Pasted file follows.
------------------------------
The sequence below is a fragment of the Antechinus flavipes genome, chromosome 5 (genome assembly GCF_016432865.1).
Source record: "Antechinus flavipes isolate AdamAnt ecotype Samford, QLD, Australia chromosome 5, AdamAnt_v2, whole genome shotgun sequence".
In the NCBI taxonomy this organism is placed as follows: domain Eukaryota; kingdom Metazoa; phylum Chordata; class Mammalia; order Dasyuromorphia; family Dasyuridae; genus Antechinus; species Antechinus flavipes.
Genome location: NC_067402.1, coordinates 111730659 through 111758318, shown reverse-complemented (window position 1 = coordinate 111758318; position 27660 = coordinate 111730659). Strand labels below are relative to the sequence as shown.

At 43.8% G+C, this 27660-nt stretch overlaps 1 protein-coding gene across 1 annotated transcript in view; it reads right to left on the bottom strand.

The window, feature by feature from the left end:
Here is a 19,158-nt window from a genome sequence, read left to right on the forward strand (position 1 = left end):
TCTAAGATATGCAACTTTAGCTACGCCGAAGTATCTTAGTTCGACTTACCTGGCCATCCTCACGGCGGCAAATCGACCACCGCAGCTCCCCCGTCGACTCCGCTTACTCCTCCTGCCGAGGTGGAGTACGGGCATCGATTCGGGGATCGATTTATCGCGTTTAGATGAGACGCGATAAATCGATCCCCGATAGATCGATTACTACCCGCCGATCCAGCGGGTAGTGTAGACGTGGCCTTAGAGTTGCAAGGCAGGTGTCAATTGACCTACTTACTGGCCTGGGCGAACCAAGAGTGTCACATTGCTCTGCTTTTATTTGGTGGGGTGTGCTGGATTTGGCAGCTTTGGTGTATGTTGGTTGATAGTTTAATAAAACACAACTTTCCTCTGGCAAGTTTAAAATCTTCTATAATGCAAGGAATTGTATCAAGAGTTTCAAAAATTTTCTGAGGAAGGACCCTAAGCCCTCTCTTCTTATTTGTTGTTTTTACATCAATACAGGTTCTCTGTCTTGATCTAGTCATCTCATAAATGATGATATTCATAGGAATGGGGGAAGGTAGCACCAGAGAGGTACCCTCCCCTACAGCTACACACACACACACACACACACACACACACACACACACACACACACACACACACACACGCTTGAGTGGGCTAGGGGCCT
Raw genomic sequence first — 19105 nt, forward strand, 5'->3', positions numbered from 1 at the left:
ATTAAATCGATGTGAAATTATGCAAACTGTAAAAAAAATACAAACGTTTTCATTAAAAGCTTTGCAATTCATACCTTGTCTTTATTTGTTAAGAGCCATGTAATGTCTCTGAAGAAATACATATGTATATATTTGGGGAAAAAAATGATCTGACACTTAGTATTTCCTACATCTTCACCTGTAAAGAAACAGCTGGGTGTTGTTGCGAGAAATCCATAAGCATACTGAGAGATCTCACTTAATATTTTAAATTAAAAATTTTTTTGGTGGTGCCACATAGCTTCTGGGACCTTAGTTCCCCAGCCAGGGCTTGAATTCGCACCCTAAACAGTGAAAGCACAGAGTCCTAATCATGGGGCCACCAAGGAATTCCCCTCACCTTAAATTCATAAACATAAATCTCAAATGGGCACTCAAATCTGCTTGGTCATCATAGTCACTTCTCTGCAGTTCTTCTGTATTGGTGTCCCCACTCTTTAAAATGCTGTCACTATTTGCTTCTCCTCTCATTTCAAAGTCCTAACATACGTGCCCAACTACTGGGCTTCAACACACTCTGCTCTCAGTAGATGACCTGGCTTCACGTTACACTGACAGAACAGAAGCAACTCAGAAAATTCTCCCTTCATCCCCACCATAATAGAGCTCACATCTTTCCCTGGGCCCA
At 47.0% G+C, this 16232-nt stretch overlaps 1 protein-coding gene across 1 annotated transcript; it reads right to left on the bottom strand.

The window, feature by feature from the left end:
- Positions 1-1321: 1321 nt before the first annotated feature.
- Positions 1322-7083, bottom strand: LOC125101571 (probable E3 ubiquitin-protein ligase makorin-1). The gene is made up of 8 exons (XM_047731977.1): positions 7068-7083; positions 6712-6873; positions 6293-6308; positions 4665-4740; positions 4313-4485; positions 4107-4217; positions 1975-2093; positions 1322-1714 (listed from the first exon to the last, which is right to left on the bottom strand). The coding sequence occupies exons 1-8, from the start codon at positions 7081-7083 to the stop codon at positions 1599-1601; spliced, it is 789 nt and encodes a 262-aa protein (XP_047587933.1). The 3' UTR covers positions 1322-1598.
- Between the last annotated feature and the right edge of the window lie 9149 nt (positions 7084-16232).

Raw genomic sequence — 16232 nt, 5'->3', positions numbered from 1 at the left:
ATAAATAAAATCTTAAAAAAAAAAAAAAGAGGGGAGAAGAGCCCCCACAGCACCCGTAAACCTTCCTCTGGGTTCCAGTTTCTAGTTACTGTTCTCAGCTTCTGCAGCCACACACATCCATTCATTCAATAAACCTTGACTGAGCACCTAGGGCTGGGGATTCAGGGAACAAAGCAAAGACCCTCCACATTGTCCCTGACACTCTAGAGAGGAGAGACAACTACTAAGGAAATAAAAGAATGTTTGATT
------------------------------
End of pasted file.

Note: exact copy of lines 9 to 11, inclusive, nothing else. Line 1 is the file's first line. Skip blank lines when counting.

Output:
Raw genomic sequence first — 19105 nt, forward strand, 5'->3', positions numbered from 1 at the left:
ATTAAATCGATGTGAAATTATGCAAACTGTAAAAAAAATACAAACGTTTTCATTAAAAGCTTTGCAATTCATACCTTGTCTTTATTTGTTAAGAGCCATGTAATGTCTCTGAAGAAATACATATGTATATATTTGGGGAAAAAAATGATCTGACACTTAGTATTTCCTACATCTTCACCTGTAAAGAAACAGCTGGGTGTTGTTGCGAGAAATCCATAAGCATACTGAGAGATCTCACTTAATATTTTAAATTAAAAATTTTTTTGGTGGTGCCACATAGCTTCTGGGACCTTAGTTCCCCAGCCAGGGCTTGAATTCGCACCCTAAACAGTGAAAGCACAGAGTCCTAATCATGGGGCCACCAAGGAATTCCCCTCACCTTAAATTCATAAACATAAATCTCAAATGGGCACTCAAATCTGCTTGGTCATCATAGTCACTTCTCTGCAGTTCTTCTGTATTGGTGTCCCCACTCTTTAAAATGCTGTCACTATTTGCTTCTCCTCTCATTTCAAAGTCCTAACATACGTGCCCAACTACTGGGCTTCAACACACTCTGCTCTCAGTAGATGACCTGGCTTCACGTTACACTGACAGAACAGAAGCAACTCAGAAAATTCTCCCTTCATCCCCACCATAATAGAGCTCACATCTTTCCCTGGGCCCA
At 47.0% G+C, this 16232-nt stretch overlaps 1 protein-coding gene across 1 annotated transcript; it reads right to left on the bottom strand.